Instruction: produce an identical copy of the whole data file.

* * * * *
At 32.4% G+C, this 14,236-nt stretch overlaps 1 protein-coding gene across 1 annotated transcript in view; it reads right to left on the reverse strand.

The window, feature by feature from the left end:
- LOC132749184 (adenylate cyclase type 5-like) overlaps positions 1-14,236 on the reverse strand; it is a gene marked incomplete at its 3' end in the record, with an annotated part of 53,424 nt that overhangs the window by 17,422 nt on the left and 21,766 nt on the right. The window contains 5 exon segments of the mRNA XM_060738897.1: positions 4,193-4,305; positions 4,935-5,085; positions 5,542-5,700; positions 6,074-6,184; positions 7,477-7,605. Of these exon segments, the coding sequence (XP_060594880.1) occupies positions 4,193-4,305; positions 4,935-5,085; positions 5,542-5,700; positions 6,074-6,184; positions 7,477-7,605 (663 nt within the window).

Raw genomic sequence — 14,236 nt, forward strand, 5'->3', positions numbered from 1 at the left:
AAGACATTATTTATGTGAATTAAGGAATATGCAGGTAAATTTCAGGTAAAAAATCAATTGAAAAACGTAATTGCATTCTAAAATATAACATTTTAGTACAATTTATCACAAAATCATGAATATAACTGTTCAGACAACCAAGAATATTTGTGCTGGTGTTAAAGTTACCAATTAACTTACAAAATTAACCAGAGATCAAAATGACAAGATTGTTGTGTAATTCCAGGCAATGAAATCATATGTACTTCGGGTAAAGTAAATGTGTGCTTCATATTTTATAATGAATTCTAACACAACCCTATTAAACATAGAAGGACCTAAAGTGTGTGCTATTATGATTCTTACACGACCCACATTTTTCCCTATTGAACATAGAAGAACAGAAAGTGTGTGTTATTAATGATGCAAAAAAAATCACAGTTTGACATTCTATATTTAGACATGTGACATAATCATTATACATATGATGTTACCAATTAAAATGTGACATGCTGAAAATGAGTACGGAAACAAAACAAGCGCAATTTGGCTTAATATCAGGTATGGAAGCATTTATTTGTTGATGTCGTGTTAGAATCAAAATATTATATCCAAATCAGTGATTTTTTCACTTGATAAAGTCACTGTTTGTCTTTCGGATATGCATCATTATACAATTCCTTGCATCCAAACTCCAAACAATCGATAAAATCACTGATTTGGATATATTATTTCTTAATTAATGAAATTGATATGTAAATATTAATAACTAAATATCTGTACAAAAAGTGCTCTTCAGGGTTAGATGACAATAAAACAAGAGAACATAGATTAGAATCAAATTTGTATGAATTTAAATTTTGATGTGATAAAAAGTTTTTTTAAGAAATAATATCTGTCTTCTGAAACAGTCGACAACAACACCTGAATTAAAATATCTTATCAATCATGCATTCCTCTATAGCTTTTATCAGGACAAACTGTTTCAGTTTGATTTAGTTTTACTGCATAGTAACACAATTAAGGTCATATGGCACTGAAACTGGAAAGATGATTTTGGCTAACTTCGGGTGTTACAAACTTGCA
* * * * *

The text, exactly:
At 32.4% G+C, this 14,236-nt stretch overlaps 1 protein-coding gene across 1 annotated transcript in view; it reads right to left on the reverse strand.

The window, feature by feature from the left end:
- LOC132749184 (adenylate cyclase type 5-like) overlaps positions 1-14,236 on the reverse strand; it is a gene marked incomplete at its 3' end in the record, with an annotated part of 53,424 nt that overhangs the window by 17,422 nt on the left and 21,766 nt on the right. The window contains 5 exon segments of the mRNA XM_060738897.1: positions 4,193-4,305; positions 4,935-5,085; positions 5,542-5,700; positions 6,074-6,184; positions 7,477-7,605. Of these exon segments, the coding sequence (XP_060594880.1) occupies positions 4,193-4,305; positions 4,935-5,085; positions 5,542-5,700; positions 6,074-6,184; positions 7,477-7,605 (663 nt within the window).

Raw genomic sequence — 14,236 nt, forward strand, 5'->3', positions numbered from 1 at the left:
AAGACATTATTTATGTGAATTAAGGAATATGCAGGTAAATTTCAGGTAAAAAATCAATTGAAAAACGTAATTGCATTCTAAAATATAACATTTTAGTACAATTTATCACAAAATCATGAATATAACTGTTCAGACAACCAAGAATATTTGTGCTGGTGTTAAAGTTACCAATTAACTTACAAAATTAACCAGAGATCAAAATGACAAGATTGTTGTGTAATTCCAGGCAATGAAATCATATGTACTTCGGGTAAAGTAAATGTGTGCTTCATATTTTATAATGAATTCTAACACAACCCTATTAAACATAGAAGGACCTAAAGTGTGTGCTATTATGATTCTTACACGACCCACATTTTTCCCTATTGAACATAGAAGAACAGAAAGTGTGTGTTATTAATGATGCAAAAAAAATCACAGTTTGACATTCTATATTTAGACATGTGACATAATCATTATACATATGATGTTACCAATTAAAATGTGACATGCTGAAAATGAGTACGGAAACAAAACAAGCGCAATTTGGCTTAATATCAGGTATGGAAGCATTTATTTGTTGATGTCGTGTTAGAATCAAAATATTATATCCAAATCAGTGATTTTTTCACTTGATAAAGTCACTGTTTGTCTTTCGGATATGCATCATTATACAATTCCTTGCATCCAAACTCCAAACAATCGATAAAATCACTGATTTGGATATATTATTTCTTAATTAATGAAATTGATATGTAAATATTAATAACTAAATATCTGTACAAAAAGTGCTCTTCAGGGTTAGATGACAATAAAACAAGAGAACATAGATTAGAATCAAATTTGTATGAATTTAAATTTTGATGTGATAAAAAGTTTTTTTAAGAAATAATATCTGTCTTCTGAAACAGTCGACAACAACACCTGAATTAAAATATCTTATCAATCATGCATTCCTCTATAGCTTTTATCAGGACAAACTGTTTCAGTTTGATTTAGTTTTACTGCATAGTAACACAATTAAGGTCATATGGCACTGAAACTGGAAAGATGATTTTGGCTAACTTCGGGTGTTACAAACTTGCA